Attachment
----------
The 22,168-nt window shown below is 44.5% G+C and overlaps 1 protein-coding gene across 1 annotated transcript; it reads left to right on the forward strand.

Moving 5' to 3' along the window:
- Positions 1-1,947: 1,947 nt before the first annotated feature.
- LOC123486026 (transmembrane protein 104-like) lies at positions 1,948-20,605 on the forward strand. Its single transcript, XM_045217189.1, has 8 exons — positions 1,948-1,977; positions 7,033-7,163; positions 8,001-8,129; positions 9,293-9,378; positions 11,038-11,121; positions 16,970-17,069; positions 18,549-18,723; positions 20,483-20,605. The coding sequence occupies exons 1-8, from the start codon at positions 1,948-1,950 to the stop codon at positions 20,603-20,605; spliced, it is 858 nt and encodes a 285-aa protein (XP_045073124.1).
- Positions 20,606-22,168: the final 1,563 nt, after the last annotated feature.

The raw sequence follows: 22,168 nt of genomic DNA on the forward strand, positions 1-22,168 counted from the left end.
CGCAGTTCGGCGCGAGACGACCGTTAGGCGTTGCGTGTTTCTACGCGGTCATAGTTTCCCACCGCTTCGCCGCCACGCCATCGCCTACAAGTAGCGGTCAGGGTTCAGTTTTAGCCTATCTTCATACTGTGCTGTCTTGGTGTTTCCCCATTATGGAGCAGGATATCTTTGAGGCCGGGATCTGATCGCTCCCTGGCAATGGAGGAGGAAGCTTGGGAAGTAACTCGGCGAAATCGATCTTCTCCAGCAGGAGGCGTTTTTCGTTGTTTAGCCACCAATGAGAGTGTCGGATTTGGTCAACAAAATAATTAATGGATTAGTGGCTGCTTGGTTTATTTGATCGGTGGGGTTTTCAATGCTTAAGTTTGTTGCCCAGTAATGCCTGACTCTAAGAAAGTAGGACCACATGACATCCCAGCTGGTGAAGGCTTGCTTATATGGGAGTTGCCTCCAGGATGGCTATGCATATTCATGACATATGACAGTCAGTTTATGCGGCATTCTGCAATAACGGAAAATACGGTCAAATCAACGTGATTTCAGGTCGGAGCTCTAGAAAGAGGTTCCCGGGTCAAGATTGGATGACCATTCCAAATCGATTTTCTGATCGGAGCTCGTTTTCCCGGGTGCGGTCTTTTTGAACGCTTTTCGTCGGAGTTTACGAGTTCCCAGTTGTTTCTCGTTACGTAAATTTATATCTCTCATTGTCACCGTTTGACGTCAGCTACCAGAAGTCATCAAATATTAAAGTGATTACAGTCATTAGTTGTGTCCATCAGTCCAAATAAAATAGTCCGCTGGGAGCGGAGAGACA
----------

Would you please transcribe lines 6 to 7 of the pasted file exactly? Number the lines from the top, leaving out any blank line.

The raw sequence follows: 22,168 nt of genomic DNA on the forward strand, positions 1-22,168 counted from the left end.
CGCAGTTCGGCGCGAGACGACCGTTAGGCGTTGCGTGTTTCTACGCGGTCATAGTTTCCCACCGCTTCGCCGCCACGCCATCGCCTACAAGTAGCGGTCAGGGTTCAGTTTTAGCCTATCTTCATACTGTGCTGTCTTGGTGTTTCCCCATTATGGAGCAGGATATCTTTGAGGCCGGGATCTGATCGCTCCCTGGCAATGGAGGAGGAAGCTTGGGAAGTAACTCGGCGAAATCGATCTTCTCCAGCAGGAGGCGTTTTTCGTTGTTTAGCCACCAATGAGAGTGTCGGATTTGGTCAACAAAATAATTAATGGATTAGTGGCTGCTTGGTTTATTTGATCGGTGGGGTTTTCAATGCTTAAGTTTGTTGCCCAGTAATGCCTGACTCTAAGAAAGTAGGACCACATGACATCCCAGCTGGTGAAGGCTTGCTTATATGGGAGTTGCCTCCAGGATGGCTATGCATATTCATGACATATGACAGTCAGTTTATGCGGCATTCTGCAATAACGGAAAATACGGTCAAATCAACGTGATTTCAGGTCGGAGCTCTAGAAAGAGGTTCCCGGGTCAAGATTGGATGACCATTCCAAATCGATTTTCTGATCGGAGCTCGTTTTCCCGGGTGCGGTCTTTTTGAACGCTTTTCGTCGGAGTTTACGAGTTCCCAGTTGTTTCTCGTTACGTAAATTTATATCTCTCATTGTCACCGTTTGACGTCAGCTACCAGAAGTCATCAAATATTAAAGTGATTACAGTCATTAGTTGTGTCCATCAGTCCAAATAAAATAGTCCGCTGGGAGCGGAGAGACA